The industry practice of using click rate as a “true” measure of advertising effect originates from a belief that “only what is clicked on has effect”.

A passage from a research study using multiple experiments to elaborate on the issue reveals that the industry may be mistaken; “Using click-through as a measure of advertising effect seems to be an inappropriate procedure where the market researcher is at risk of measuring the wrong thing. Remember Krugman’s statement, “[…] the nature of effective impact of communication or advertising on low-involvement topics, objects, or products consists of the building or strengthening of picture-image memory potential. Such potential is properly measured by recognition, not by recall. The use of recall obscures or hides already existing impact.”The use of the click-through measure obscures already existing impact to an even greater extent than what recall does since it is an even less sensitive measure than what recall is.”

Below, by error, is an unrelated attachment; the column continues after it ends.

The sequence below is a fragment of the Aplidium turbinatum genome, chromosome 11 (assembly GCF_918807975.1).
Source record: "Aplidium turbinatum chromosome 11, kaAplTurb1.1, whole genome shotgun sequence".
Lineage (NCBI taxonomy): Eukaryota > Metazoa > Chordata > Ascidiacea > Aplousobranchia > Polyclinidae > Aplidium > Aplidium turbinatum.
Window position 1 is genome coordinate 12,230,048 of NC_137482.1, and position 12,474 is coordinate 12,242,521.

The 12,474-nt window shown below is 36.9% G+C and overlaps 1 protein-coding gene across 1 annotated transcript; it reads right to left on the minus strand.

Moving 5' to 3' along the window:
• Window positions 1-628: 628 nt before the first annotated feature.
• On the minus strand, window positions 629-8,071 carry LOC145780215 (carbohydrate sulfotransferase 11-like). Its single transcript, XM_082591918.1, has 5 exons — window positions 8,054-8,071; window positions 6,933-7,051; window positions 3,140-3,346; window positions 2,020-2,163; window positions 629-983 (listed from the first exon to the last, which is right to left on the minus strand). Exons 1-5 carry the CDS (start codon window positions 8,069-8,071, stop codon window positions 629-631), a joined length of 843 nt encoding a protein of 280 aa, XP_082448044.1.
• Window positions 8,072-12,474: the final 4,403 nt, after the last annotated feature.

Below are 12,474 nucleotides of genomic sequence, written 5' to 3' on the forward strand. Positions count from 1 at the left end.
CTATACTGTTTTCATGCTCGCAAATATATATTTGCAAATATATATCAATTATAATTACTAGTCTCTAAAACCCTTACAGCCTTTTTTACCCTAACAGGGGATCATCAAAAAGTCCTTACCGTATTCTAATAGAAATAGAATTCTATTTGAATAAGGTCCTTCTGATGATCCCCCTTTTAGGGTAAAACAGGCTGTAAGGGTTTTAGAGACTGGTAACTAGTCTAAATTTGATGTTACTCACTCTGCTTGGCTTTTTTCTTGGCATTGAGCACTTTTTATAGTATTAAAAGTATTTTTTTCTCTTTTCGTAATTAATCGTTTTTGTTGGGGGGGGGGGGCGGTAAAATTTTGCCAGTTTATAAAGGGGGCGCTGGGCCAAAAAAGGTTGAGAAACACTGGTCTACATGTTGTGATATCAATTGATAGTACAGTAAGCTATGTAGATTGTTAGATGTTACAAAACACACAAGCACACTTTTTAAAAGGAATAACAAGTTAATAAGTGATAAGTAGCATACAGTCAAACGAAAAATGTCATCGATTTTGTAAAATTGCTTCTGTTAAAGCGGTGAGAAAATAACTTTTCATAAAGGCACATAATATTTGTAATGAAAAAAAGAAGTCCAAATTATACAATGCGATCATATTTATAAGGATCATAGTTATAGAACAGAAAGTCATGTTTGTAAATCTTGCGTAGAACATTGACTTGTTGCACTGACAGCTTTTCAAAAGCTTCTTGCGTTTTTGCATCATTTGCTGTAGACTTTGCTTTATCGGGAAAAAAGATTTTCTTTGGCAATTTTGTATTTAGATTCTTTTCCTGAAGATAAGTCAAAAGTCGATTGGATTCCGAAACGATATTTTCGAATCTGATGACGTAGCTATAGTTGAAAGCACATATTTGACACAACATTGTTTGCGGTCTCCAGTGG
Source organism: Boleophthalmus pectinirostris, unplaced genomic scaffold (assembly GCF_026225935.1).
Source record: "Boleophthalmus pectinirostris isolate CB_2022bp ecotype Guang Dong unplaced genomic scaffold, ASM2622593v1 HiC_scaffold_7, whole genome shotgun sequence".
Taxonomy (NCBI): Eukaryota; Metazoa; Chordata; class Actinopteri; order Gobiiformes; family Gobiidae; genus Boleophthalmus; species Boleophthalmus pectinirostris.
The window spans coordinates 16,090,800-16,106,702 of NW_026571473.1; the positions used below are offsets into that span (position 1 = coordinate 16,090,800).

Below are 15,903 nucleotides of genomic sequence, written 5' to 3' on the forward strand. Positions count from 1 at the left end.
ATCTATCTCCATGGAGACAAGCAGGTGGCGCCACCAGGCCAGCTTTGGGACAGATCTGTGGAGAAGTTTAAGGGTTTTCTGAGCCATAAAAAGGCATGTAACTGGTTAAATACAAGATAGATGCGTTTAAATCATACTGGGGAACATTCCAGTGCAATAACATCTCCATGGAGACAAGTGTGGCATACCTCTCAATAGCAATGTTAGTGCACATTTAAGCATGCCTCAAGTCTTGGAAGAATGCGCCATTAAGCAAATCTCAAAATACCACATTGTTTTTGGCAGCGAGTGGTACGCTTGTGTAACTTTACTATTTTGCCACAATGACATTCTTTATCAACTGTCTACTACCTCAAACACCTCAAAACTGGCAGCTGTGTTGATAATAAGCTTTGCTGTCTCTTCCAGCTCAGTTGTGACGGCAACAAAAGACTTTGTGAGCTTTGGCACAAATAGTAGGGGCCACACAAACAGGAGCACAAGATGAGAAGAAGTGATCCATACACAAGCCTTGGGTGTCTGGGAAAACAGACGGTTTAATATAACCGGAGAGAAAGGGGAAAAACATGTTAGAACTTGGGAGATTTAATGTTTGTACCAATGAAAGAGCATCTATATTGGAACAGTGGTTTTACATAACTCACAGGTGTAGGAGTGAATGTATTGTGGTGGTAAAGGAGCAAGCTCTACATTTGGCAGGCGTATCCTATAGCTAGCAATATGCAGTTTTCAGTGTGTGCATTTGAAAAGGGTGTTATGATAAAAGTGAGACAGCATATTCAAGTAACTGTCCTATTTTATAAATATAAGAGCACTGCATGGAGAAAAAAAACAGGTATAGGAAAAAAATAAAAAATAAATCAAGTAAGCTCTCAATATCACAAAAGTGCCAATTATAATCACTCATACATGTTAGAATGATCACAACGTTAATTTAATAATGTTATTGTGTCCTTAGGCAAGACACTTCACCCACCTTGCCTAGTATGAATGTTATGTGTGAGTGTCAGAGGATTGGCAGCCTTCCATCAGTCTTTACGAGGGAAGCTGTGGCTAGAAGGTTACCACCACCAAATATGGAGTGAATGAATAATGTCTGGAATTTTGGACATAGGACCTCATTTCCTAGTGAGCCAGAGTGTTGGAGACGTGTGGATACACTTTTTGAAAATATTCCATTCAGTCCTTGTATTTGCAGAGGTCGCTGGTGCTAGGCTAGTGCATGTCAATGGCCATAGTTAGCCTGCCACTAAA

One could perhaps add that the purpose of advertising is not always to achieve a click. If that would be the case advertisers would pull their hair nowadays since click rates are dropping and are now often found to be below 1‰ in a population. Instead of solely relying on click rates, advertisers should include additional measures of advertising effect. //

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